by Rita Charleston
It’s Paris, 1923, at the home of Isadora Duncan. The “Mother of Modern Dance” is in decline. Past her prime but still enjoying suitors and supporters, the middle-aged American expatriate scrounges for financial support to start a dance school in Italy. The play, “When She Danced,” written by Martin Sherman and directed by Maurizio Giammarco, comes to the stage at Allens Lane Art Center, 601 West Allens Lane, being performed May 16 and 17.
In the role of Duncan is Mt. Airy resident Susan Chase, who said Duncan is one of her lifelong heroines. A recent transplant to our area, Chase, who said she is “in my 50s,” spent the past 15 years in the Lehigh Valley, where she worked as an actress, director and playwright with the Pennsylvania Youth Theatre, Muhlenberg College, Lafayette College, Cedar Crest College and Lehigh University.
Having been a professional dancer for most of her life, Chase says she first got involved with acting during her college years. (She holds a bachelor’s degree in English literature from Brandeis University and a masters in Education from Lehigh University.)
“Over the years I’ve acted, directed, choreographed and continued to dance,” she explained, “but being able to both dance and act brings me the greatest pleasure, so I think this role could not be more perfect for me.”
However, one of the challenges she faces in doing this role, she said, is the fact that there are no films of Duncan dancing. “So our director came up with the brilliant idea that we just see glimpses of her dancing. And I love that because I wouldn’t know how to reconstruct her dancing, and doing so would have gone against every principle Isadora held close to her, which was that no dancer should try to imitate her but rather find themselves in the dance.”
Chase has performed at such venues as Washington’s Smithsonian Museum, the International Theatre Festival in Santiago Chile, and others. Since 2007, she has been performing her original one-woman show, “Susan’s Undoing,” at various venues throughout the U.S. The play uses dance, music, text and multi-media to depict one woman’s battle and survival of breast cancer.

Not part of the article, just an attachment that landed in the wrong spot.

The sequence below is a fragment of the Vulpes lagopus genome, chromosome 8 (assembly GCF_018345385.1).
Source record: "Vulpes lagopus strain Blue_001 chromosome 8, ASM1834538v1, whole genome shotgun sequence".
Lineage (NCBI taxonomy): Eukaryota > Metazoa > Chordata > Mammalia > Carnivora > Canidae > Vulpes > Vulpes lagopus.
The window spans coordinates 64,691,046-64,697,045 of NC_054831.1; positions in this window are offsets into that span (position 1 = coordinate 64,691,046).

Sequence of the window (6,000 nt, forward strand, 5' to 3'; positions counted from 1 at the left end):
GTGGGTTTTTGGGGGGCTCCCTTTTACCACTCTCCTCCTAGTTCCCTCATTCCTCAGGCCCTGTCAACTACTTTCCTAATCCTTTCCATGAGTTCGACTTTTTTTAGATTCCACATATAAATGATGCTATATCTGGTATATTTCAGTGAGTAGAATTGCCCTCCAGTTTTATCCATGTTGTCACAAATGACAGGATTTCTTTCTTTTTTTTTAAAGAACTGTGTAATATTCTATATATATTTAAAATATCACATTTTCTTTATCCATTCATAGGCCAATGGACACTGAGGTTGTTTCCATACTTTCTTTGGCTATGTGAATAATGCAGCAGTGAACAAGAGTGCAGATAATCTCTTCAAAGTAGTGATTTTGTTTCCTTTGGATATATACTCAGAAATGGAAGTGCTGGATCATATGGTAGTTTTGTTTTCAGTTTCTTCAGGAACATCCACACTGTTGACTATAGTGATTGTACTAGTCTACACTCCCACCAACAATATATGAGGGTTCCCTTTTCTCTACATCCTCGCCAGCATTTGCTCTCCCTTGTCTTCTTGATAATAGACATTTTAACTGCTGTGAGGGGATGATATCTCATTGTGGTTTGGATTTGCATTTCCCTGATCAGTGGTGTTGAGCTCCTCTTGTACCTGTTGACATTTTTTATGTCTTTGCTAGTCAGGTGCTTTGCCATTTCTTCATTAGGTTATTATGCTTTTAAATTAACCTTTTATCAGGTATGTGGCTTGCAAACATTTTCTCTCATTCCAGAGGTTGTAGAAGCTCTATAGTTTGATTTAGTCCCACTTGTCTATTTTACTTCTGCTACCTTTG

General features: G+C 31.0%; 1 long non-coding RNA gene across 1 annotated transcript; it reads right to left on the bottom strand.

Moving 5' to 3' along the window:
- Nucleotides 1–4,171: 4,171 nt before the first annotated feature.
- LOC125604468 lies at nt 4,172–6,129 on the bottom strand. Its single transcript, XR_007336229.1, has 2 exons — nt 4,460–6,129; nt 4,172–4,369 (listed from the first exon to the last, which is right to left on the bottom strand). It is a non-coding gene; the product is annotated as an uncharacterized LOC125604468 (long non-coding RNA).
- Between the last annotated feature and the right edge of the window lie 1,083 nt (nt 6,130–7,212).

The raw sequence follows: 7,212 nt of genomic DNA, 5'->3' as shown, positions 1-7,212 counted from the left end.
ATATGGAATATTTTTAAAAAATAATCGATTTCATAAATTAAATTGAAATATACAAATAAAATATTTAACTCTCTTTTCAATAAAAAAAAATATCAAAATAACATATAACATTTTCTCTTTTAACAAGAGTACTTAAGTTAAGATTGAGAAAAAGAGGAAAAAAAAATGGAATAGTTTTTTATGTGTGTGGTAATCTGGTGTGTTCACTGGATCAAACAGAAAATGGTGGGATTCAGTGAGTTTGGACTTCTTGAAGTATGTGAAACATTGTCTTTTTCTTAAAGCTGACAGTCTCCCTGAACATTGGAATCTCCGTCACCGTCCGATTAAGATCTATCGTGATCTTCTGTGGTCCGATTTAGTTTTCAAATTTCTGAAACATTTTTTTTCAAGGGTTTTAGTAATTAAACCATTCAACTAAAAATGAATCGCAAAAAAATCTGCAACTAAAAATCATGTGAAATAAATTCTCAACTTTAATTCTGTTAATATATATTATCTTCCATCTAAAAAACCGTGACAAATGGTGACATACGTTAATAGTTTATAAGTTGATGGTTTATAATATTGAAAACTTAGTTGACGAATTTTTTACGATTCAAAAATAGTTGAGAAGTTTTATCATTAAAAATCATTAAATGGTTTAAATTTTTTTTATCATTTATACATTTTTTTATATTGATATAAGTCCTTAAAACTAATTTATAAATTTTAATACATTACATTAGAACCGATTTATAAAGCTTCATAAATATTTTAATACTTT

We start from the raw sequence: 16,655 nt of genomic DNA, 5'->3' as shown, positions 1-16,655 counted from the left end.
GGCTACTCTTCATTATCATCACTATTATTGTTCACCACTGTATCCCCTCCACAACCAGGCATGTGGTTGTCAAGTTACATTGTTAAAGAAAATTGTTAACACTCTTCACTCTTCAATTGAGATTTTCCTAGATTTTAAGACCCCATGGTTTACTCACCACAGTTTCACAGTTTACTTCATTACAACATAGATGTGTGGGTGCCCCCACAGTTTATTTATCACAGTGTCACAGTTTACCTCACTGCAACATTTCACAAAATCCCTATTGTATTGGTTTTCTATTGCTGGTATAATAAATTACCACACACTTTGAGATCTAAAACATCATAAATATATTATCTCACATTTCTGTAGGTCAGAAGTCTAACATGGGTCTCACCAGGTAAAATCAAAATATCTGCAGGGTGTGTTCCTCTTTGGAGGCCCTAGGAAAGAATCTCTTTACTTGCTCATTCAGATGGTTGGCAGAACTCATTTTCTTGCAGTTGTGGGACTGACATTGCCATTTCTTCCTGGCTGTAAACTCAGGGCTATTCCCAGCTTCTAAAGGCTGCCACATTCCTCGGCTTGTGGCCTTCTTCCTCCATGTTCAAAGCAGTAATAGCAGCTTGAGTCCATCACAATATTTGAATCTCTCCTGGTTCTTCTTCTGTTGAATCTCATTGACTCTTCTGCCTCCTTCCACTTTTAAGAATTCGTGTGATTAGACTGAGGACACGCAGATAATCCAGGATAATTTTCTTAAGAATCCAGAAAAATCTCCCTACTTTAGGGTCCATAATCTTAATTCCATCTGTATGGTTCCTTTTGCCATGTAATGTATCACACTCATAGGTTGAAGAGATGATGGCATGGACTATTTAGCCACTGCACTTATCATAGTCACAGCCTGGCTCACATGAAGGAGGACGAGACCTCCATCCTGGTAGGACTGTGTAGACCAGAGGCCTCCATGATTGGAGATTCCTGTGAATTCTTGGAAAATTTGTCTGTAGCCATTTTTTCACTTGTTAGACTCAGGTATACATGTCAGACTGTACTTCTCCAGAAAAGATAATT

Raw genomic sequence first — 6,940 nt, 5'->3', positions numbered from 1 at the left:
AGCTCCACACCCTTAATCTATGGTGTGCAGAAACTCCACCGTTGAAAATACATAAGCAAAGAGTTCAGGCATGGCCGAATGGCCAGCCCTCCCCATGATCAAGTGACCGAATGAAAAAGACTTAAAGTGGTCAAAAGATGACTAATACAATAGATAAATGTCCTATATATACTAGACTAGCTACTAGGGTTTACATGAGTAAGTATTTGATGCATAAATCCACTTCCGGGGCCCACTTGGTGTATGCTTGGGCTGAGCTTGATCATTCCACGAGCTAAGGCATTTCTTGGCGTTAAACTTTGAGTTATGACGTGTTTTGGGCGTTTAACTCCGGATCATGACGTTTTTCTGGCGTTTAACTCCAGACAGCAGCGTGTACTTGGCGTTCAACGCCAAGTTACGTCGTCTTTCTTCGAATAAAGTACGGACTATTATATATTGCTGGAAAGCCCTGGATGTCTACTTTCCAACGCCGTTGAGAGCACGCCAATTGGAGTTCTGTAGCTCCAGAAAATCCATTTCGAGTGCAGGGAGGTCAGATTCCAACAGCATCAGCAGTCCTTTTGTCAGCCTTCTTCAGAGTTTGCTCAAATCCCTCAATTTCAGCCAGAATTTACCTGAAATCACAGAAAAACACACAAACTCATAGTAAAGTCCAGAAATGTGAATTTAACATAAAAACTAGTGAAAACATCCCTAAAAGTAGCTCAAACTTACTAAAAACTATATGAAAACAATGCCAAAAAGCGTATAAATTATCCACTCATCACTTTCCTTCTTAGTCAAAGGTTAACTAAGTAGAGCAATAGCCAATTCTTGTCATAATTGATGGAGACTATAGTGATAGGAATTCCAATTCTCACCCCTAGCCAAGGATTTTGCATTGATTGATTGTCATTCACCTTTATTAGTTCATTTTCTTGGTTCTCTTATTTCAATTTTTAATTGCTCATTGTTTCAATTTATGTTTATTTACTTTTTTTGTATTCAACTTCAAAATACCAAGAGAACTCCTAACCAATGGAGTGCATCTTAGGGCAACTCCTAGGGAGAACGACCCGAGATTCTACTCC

“This is my story,” said Chase, “and it’s a horrible, traumatic part of my life. I was diagnosed in 2002, and it’s interesting that even when the doctor told me I was cured I didn’t feel cured until I wrote this play. It became my own way of expressing myself to myself and then finally feeling I was cured.”
Since Chase wrote the play for herself, she could incorporate dance and acting. “I never thought I’d find another role, but along came this one. How many roles ask you to use both talents? Not very many. So I’m absolutely thrilled that this one came along, not only to mark my Allens Lane debut but my Philadelphia debut as well.”
While in rehearsals for “When She Danced,” Chase also did a film called “Vilified,” which focuses on a group of non-white high school students and explores subtle forms of racism that the students experience. It’s due for release next month. “I also did a showcase in New York called ‘Somewhere I Can Scream.’ It’s a steamy murder mystery set in Ohio in the l920s,” she said.
Today, Chase feels the need to create another one-woman show, and she thinks she’s found the perfect subject. “I’ve been looking for a historical figure to base it on, and it might just turn out to be Isadora Duncan. Whereas ‘When She Danced’ depicts only a day in the life of Isadora, I’d love to explore her whole, fantastic life.”
Tickets for “When She Danced” are $18 with reservations or at the door for $20. Showtimes are Friday and Saturday at 8 p.m. More information at 215-248-0546.
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